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Expert Interview

The Importance for Doctors of Taking Time to Reflect

With busy schedules, waiting patients, and all the paperwork to fill out, it's difficult for doctors to find time to take a moment and reflect. However, NHS England (NHSE) says reflection can be hugely valuable for patient care, staff morale, and for clinicians themselves.

NHSE has launched its new Transformative Reflection guide on 31st March as part of the Enhance programme, which aims to produce a generation of doctors with generalist skills. Within the programme, participants are encouraged to take a more "holistic view of their role within healthcare – a shift in practice which requires a significant reframe of existing professional beliefs," NHSE explained.

The programme's creators hope that participants will experience "transformative learning", which is defined as the process of effecting change in a "frame of reference". The idea is that people's perspectives on the world around them change when they reflect on new experiences that challenge their world view. Research has found that transformative reflection and subsequent learning can have positive impacts on individuals, teams, and perhaps also patient care. Research has also highlighted that critical reflection is associated with deeper learning, understanding, and empathy.  

photo of Dr Alison Sheppard
Dr Alison Sheppard

Dr Alison Sheppard, a national clinical fellow at NHSE who contributed to the guide, talked to Medscape News UK about what transformative reflection is and how it can be helpful for doctors.

What is transformative reflection?

Reflective practice is one of the essential elements of professional practice for all healthcare professionals. I think that's something that everybody is really familiar with, but 'transformative' is the key word here. It's not just about reflecting on a situation or experience, it's about thinking about things that you can gain from it and how you can apply that in a meaningful way. It’s about thinking, 'Why is it important?', 'How do I feel about it?', 'Is there a gap in my knowledge or experience that I need to address?', and 'Would I approach the situation in the same way next time?' It feeds into the context of competence, which is an important part of our workplace identity and that can have a positive impact on our wellbeing as well.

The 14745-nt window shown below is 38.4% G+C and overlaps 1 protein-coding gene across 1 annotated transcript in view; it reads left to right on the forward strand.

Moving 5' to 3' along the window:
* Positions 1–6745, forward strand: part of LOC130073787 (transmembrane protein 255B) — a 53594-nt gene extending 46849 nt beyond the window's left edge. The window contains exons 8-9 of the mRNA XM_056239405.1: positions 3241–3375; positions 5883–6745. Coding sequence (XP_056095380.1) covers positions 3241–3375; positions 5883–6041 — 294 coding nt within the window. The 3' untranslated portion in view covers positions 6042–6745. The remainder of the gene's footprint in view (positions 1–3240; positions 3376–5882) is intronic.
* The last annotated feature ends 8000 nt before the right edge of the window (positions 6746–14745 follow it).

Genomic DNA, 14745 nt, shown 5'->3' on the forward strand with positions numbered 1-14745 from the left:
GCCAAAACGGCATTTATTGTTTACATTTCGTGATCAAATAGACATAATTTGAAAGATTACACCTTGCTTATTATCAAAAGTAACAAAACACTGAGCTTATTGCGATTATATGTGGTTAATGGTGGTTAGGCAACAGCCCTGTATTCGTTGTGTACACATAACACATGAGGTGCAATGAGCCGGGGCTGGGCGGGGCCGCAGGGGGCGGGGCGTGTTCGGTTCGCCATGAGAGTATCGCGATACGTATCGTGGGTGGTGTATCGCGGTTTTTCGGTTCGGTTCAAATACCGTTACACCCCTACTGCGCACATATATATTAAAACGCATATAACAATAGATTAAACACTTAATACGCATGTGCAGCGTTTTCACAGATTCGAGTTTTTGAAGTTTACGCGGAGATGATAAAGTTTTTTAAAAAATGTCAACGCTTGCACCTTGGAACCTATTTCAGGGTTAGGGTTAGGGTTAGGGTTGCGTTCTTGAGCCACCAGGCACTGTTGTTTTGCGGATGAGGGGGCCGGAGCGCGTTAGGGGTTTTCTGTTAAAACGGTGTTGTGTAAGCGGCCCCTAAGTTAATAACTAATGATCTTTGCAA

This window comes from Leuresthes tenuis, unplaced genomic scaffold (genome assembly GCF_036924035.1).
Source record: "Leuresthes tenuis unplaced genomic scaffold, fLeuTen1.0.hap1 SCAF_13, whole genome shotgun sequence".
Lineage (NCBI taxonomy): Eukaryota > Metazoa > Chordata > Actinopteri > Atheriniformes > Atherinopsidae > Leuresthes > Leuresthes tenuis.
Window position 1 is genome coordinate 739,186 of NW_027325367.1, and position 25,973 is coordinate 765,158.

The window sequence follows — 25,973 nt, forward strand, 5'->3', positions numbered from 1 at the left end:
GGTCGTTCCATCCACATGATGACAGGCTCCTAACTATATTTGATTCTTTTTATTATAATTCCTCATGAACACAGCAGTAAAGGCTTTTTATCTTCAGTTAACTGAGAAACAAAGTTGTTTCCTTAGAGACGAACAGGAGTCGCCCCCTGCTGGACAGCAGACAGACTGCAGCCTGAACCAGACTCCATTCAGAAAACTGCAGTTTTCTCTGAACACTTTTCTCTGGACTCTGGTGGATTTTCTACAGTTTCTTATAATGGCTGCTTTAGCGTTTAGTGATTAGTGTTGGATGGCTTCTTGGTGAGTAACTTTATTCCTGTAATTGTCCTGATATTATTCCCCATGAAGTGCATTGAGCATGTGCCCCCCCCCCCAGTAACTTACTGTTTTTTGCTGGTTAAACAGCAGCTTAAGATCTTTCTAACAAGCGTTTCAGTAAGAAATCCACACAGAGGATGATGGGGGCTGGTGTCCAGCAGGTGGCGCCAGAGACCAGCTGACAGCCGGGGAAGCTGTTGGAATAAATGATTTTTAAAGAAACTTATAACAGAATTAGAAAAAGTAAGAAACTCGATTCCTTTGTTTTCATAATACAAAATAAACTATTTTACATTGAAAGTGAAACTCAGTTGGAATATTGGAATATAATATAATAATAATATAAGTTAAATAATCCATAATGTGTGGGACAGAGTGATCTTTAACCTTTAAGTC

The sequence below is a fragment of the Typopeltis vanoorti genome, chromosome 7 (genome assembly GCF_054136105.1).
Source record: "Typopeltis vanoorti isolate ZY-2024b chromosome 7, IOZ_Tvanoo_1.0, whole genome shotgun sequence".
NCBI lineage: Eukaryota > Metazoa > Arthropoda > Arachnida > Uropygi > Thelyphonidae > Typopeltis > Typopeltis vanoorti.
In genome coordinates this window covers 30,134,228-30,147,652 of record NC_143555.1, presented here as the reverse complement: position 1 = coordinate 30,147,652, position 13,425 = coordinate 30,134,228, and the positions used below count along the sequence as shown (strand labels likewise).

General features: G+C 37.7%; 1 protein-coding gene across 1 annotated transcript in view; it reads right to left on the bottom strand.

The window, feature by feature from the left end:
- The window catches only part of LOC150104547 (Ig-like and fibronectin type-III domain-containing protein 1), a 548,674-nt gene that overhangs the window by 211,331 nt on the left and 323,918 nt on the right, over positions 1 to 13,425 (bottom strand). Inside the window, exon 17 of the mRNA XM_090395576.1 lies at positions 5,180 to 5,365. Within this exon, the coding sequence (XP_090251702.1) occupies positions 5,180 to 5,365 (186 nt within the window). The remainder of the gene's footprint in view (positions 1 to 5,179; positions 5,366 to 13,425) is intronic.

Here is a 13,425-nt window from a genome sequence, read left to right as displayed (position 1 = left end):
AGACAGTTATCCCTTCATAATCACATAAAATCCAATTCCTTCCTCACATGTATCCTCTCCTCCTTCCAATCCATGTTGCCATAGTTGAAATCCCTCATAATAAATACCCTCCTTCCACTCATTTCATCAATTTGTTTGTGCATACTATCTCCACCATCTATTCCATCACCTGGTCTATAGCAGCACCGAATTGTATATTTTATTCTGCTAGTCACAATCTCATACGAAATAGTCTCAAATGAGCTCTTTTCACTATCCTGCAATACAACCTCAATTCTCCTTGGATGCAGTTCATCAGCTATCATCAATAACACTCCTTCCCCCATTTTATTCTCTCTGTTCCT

What are the benefits of reflection?

Reflective practice has lots of benefits. It's one of those things you learn about in your training and don't really appreciate it at the time. You might start off thinking about the benefits to yourself as a clinician, thinking about reinforcing the good attitudes and skills that you already have or identifying something that you need to work on. As you go through your career you start to appreciate the impact this has on patient care, the obvious point about improving patient safety, but also importantly thinking about patient experience. You can then start reflecting on being part of a team which helps to strengthen the relationships that have been created in a supportive environment. Taking it a step further to a system level, you can start involving patient feedback and patient stories, when thinking about designing or improving our services.